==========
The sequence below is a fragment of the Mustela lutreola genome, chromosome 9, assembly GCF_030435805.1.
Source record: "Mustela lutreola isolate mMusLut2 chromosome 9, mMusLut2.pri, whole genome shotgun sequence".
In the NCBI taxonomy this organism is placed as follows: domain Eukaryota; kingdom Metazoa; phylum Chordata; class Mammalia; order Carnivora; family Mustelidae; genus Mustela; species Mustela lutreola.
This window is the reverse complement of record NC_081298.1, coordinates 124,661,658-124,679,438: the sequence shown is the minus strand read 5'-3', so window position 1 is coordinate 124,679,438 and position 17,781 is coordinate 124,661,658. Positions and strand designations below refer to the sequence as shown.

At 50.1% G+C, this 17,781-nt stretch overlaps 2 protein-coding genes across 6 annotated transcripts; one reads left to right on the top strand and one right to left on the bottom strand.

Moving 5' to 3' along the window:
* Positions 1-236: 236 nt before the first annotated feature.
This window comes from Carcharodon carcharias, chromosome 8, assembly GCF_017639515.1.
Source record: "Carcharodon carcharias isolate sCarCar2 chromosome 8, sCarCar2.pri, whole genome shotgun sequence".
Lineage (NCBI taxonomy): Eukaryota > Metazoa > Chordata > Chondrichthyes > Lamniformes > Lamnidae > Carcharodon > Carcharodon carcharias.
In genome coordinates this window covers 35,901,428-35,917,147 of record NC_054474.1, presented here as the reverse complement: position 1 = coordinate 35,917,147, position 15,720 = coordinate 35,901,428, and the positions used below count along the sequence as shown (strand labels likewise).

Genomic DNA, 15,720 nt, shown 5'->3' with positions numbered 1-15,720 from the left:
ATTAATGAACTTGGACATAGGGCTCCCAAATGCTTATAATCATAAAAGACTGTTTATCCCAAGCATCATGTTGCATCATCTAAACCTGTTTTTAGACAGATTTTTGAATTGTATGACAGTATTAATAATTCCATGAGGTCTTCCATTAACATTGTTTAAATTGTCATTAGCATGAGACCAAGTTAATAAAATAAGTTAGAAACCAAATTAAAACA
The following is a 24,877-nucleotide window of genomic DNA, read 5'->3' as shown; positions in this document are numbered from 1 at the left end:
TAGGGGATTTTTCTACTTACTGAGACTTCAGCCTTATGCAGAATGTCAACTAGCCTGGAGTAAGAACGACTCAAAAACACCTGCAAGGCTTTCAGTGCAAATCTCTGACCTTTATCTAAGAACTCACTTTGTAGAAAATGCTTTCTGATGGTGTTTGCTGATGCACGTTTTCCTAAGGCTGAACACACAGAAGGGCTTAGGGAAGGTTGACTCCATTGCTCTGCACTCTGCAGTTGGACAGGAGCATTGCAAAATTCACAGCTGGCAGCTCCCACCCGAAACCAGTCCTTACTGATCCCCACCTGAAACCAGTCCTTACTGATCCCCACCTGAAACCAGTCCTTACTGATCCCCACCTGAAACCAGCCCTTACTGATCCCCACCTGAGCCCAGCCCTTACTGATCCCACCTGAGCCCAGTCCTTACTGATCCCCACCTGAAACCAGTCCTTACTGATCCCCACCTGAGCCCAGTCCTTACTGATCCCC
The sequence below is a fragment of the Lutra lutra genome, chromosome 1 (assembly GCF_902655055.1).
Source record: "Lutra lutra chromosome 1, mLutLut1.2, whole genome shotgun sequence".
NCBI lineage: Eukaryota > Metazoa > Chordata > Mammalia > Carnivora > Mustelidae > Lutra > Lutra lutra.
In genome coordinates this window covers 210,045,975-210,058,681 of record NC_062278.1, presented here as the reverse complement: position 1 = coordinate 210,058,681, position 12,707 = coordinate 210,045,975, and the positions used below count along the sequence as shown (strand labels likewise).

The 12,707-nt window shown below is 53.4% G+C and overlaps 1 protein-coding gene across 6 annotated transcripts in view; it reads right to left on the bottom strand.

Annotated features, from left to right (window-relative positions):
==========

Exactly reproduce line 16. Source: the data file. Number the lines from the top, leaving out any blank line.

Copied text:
The sequence below is a fragment of the Lutra lutra genome, chromosome 1 (assembly GCF_902655055.1).